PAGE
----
SPRINT Updates on Suicide Prevention Research Evidence
SPRINT Evidence Review Workgroup Activities and Products
Lauren M. Denneson, PhD (chair)
VA HSRD Center to Improve Veteran Involvement in Care
VA Portland Healthcare System
Martha Gerrity, MD
VA Portland Healthcare System
Lynette Averill, PhD
National Center for PTSD, Clinical Neurosciences Division
VA Connecticut Healthcare System
Claire Houtsma, PhD
South Central Mental Illness, Research, Education and Clinical Center
Southeast Louisiana Veterans Healthcare System
Mary Bollinger, PhD
VA HSR&D Center for Mental Healthcare and Outcomes Research
Central Arkansas VA Healthcare System
Noah Venables, PhD
Center for Care Delivery and Outcomes Research
Minneapolis VA Healthcare System
Recommendations on Living Systematic Review/Active Literature Surveillance
In 2020, the Workgroup reviewed current evidence-based clinical practice guidelines1, prior evidence synthesis reports and publications2, and active research and evaluation projects in suicide prevention3 to identify areas in the suicide prevention field which may be ready for the development of a living systematic review (LSR) or ongoing active literature surveillance. The evaluation was based on the following criteria for the appropriateness of establishing an LSR4:
- The topic is of sufficient importance to decision-making
- Certainty in existing evidence is low or very low; new information is likely to change understanding of the evidence base
- There is likely to be new evidence; the topic area is moving relatively quickly, and new evidence is emerging
Summary Considerations: Non-pharmacological, clinical interventions (e.g., psychotherapy), especially among acute-risk individuals, have had considerable attention in the empirical literature and there are several related studies underway. Clinical guideline recommendations conflict with one another on use of modalities such as cognitive behavioral therapy or dialectical behavioral therapy for prevention of suicide. While the 2019 VA-DoD clinical practice guidelines report a “strong for” recommendation for these modalities, our group did not feel that the current strength of evidence supports a strong recommendation, although this could change in the near future. Ongoing studies of other modalities, such as CAMS and brief psychotherapies, may also produce new, important evidence in the short term.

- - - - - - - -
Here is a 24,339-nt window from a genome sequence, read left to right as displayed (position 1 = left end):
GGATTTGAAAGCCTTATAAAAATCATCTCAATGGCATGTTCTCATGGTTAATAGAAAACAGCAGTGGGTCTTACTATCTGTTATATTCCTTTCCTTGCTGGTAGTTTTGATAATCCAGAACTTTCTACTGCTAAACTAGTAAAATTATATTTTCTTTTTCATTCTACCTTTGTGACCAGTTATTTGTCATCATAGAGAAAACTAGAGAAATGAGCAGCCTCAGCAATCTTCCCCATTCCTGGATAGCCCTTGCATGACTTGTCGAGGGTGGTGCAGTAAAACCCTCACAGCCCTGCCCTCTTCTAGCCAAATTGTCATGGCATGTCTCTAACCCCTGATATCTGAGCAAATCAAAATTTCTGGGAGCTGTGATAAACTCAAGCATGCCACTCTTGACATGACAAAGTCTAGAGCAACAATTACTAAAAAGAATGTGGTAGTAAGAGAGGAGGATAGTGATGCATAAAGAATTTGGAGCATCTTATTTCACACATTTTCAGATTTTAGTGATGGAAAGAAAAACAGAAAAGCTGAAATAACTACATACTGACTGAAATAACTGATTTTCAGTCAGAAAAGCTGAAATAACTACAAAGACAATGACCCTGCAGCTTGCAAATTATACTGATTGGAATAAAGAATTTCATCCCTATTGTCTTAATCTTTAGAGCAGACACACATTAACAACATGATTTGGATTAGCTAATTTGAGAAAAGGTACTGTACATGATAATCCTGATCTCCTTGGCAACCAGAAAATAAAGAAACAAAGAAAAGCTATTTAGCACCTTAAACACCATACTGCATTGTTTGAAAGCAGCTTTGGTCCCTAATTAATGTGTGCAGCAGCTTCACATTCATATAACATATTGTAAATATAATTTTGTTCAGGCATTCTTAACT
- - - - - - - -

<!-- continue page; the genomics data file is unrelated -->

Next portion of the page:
The evidence for use of pharmacological interventions in the clinical setting, especially Ketamine and Lithium, is similarly poised to shift over the short term. Evidence-based practice guidelines conflict in their recommendations for use of these medications for reducing suicide risk, yet there are several ongoing trials that are expected to produce relevant findings in the coming few years. VA-DoD guidelines currently state a “weak” recommendation for use of these medications, while other guidelines provide stronger recommendations for their use. Antidepressants, especially when used alone, remain controversial with respect to influencing suicide outcomes in nearly all guidelines.
Non-pharmacological, non-clinical, individual-level interventions (e.g., caring contacts, educational modalities) as well as technology-assisted/enhanced psychotherapy are also important areas to monitor, though may not be yet ready for an LSR. Non-pharmacological, non-clinical, individual-level interventions are not well studied. Caring contact interventions are by themselves a promising area with several studies underway, but this alone may not be enough to warrant the resources of an LSR. Technology-assisted/enhanced psychotherapy is emerging as a well-studied area but has been methodologically difficult and additional work is needed to create consensus around definitions and approaches in this area.
Finally, as much of the currently ongoing research is focusing on high- or acute-risk patients, we believe that if a living systematic review were to be developed in the near-term, it should be focused on this patient population.